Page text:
She swallowed hard against the sudden flush of embarrassment that flooded her cheeks and eyes. It was one thing for doctors to be distant and uncomfortable. It was a whole other thing for someone who was the same to be acting so high and mighty, like he wasn’t just as diseased as the rest of them in this living morgue. Besides, they only had so long to live. One might as well be kind with what time they had left. Getting on God’s good side was a priority when one only had mere weeks. Or days.

She wasn’t off put by this first rejection – that simply wasn’t in her nature. She merely bided her time, if anything, more intensely curious than before about the boy- man. It was as hard to tell age as it was to pass time in that little ward. Faces were lined with pain and disease as often as it was with age, spindly, painful thinness robbing beauty and youth.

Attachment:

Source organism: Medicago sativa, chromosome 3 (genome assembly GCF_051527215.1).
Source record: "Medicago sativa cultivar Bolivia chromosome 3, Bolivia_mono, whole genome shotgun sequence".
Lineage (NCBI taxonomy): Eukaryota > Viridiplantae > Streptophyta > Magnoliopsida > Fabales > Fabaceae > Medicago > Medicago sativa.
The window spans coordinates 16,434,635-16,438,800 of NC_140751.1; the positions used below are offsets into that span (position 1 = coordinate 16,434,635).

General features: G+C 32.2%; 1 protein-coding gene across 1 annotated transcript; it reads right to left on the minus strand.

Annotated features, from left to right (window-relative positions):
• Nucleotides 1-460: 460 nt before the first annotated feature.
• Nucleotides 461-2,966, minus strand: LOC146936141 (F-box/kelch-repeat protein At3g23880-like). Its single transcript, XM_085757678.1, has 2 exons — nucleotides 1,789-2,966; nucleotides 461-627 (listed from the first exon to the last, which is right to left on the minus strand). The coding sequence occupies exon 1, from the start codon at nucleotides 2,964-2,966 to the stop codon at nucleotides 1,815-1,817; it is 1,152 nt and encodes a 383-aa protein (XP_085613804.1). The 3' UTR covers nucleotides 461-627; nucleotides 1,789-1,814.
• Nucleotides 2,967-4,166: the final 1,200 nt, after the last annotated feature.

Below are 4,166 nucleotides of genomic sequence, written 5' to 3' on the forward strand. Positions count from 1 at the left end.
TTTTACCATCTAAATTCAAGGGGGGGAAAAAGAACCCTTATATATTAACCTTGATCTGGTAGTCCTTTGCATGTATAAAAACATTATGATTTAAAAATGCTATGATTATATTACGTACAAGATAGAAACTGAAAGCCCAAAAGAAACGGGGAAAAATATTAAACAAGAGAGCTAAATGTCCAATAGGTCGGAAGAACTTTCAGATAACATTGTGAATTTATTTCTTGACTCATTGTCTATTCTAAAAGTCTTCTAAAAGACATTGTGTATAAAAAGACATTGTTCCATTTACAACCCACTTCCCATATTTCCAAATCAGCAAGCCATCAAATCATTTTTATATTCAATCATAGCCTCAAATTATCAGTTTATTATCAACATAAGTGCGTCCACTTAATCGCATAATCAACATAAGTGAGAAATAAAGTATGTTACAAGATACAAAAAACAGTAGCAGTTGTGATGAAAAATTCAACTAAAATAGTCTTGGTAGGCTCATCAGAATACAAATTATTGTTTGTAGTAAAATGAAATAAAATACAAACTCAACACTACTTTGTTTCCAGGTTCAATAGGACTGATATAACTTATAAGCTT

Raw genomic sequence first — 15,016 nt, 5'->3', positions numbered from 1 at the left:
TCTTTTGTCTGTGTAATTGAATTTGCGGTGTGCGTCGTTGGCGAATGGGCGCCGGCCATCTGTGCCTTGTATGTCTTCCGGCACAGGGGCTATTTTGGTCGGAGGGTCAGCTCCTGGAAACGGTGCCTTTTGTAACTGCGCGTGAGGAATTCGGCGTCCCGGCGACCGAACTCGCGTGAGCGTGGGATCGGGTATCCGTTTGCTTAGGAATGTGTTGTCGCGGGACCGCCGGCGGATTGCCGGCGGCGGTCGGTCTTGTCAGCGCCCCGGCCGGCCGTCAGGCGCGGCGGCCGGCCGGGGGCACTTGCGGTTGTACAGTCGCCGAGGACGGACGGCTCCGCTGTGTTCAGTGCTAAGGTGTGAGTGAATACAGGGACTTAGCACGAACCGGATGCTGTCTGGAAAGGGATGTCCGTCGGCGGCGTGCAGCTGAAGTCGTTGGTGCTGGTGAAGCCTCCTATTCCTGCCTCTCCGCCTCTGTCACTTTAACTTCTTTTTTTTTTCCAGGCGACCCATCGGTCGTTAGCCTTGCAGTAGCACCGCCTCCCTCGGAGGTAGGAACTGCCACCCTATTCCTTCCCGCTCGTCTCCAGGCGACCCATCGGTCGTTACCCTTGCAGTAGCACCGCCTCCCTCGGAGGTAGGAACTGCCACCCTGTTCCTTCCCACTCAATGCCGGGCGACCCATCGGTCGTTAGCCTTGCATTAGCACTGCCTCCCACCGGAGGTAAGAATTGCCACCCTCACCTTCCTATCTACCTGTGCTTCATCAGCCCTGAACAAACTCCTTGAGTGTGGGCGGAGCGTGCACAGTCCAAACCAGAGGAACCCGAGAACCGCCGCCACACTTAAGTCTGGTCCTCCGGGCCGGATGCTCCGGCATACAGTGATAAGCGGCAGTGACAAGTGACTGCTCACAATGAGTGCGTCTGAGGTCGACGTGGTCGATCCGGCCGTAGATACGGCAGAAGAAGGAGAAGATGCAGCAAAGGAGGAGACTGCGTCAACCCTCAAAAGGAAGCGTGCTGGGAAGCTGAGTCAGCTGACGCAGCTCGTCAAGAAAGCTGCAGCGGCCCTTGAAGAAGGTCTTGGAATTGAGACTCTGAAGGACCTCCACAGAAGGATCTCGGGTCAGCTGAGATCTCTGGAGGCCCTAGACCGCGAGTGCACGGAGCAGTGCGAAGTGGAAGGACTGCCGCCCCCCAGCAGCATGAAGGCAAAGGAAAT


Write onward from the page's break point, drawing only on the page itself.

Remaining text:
Time continued to pass in spurts of light and dark, liquid-slow dreamy passages of pain and ticking seconds of uncertainty. Two other victims succumbed and two beds emptied in the ward, leaving just the two of them. There was no big affair, no fuss. They went in the night, simply starved or gave up. They were whisked away, quickly and quietly. 

The boy awoke the morning after, his face draining of the little colour that had remained when he saw the two pristine beds, sheets immaculate and ready, like they had never happened.

“You’ll have the ward all to yourself soon.” Her voice came from beside him and he couldn’t help but let his eyes flicker to her. She was so out of place, just like the cheerful sunlight streaming in, onto his watered down, dying eyes. Too vibrant and alive in the space that lay outside time.